Tag Archives: coaching conversations

The One-on-One Meeting:
Mastering Your Technique

Great leaders have great people skills; they know that how a one-on-one meeting is conducted is just as important as the topics discussed. Perhaps the most important element is clear communication. I wrote about this in my last post. This is a major point John Maxwell expresses consistently in his many books, in particular, The 21 Indispensable […]
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The One-on-One Meeting:
Policy and Preparation

As a leader, is the one-on-one meeting a regular part of your administrative policy? How is it perceived? If one-on-one meetings are not a significant part of your leadership portfolio, they should be (read my previous post, here.) As a welcome component of your leadership process, one-on-one meetings are not a sign of trouble or […]
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The One-on-One Meeting:
Go From Trepidation to Appreciation

Many leaders dread or avoid private, one-on-one meetings because they are viewed as uncontrollable, unpredictable, or risky. They seem to require an almost perfect use of soft skills and techniques, and swing with as much variation as the personalities with whom you’re meeting.
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Is Your Boss a People-Pleaser?

Anyone who’s ever worked for a boss who was a people pleaser knows how challenging that can be. Understanding what goes on inside people-pleasers’ heads can help us work with them. According to Dr. Beatrice Chestnut, author of The 9 Types of Leadership: Mastering the Art of People in the 21st Century Workplace (Post Hill […]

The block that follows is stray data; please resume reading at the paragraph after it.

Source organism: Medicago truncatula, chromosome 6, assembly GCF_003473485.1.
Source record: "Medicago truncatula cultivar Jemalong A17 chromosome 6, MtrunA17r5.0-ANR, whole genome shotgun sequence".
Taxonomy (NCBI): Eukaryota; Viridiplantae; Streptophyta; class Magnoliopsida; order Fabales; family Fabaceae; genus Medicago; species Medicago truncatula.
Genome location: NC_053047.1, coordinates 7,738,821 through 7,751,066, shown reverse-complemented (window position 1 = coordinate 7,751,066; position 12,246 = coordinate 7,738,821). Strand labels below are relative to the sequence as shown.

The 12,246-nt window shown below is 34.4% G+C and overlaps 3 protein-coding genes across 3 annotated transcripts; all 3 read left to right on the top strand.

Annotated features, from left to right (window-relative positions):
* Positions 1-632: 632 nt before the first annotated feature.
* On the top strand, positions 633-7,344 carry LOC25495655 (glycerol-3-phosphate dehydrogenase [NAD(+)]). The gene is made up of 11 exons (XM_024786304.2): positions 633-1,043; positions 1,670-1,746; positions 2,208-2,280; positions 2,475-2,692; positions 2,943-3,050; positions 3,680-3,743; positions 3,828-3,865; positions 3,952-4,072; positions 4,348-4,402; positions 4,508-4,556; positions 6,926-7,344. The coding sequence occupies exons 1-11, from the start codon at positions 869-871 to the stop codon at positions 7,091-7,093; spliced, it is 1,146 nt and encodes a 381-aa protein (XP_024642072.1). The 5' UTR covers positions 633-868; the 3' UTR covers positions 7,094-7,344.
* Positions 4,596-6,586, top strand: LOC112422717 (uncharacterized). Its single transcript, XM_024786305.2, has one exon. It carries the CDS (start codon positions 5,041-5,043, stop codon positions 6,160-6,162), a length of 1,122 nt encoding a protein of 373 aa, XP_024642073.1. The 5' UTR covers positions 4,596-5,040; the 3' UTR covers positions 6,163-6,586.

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People-Pleasing Leaders:
The Good, Bad, and the Ugly

Sometimes I hear colleagues complain that their boss is too nice. They work for a people-pleasing leader. Working for someone who always wants to be liked is frustrating. People-pleasing leaders tend to waffle, try to please everyone, and don’t make decisions easily for fear of disappointing someone. That’s a breeding ground for mistrust. Even though […]
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The Risks of Working for a People Pleaser

Working for someone who is a people-pleaser may seem fairly innocuous or even desirable, but such leaders pose daunting challenges for their organizations. If you work for a people-pleaser, you most likely see the inherent problems and confess to seeking ways to maneuver around them. People-pleasing leaders have some beneficial traits, but their behaviors can […]
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Do You Have an Open Mind?

Do you maintain an open mind? Is it possible to learn more about yourself even late in your career and life? Or, at some point, do we stop questioning and decide “that’s just the way we are?” I think these questions are important. In the work I do as a coach, I encounter both responses […]
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Can We Really Fix Dysfunctional Teams?

Organizations waste vast amounts of time, effort and money each year by failing to recognize or correct dysfunctional teams. In spite of dismal success rates, many leaders fail to fix dysfunctional teams. A PricewaterhouseCoopers study of 200 global companies across various sectors―involving more than 10,000 projects―found less than 3% successfully completed their plans. Similar research […]
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Fear of Failure: Name It, Claim It, Reframe It

Who hasn’t dealt with fear of failure in one’s career, at one time or another? Several process-oriented changes can lessen the effects of failure or reduce its likelihood. In general, conquering fear of failure is a process of naming it, claiming it and reframing it. Robert Kelsey, author of What’s Stopping You?: Why Smart People […]
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Fear of Failure: Perspective Is Everything

Living with frequent fear of failure is a significant personal struggle. While fear may not be completely eliminated, it can be overcome. A major shift in perspective is required—something with which an experienced leadership coach can assist you. Robert Kelsey, author of What’s Stopping You?: Why Smart People Don’t Always Reach Their Potential and How […]
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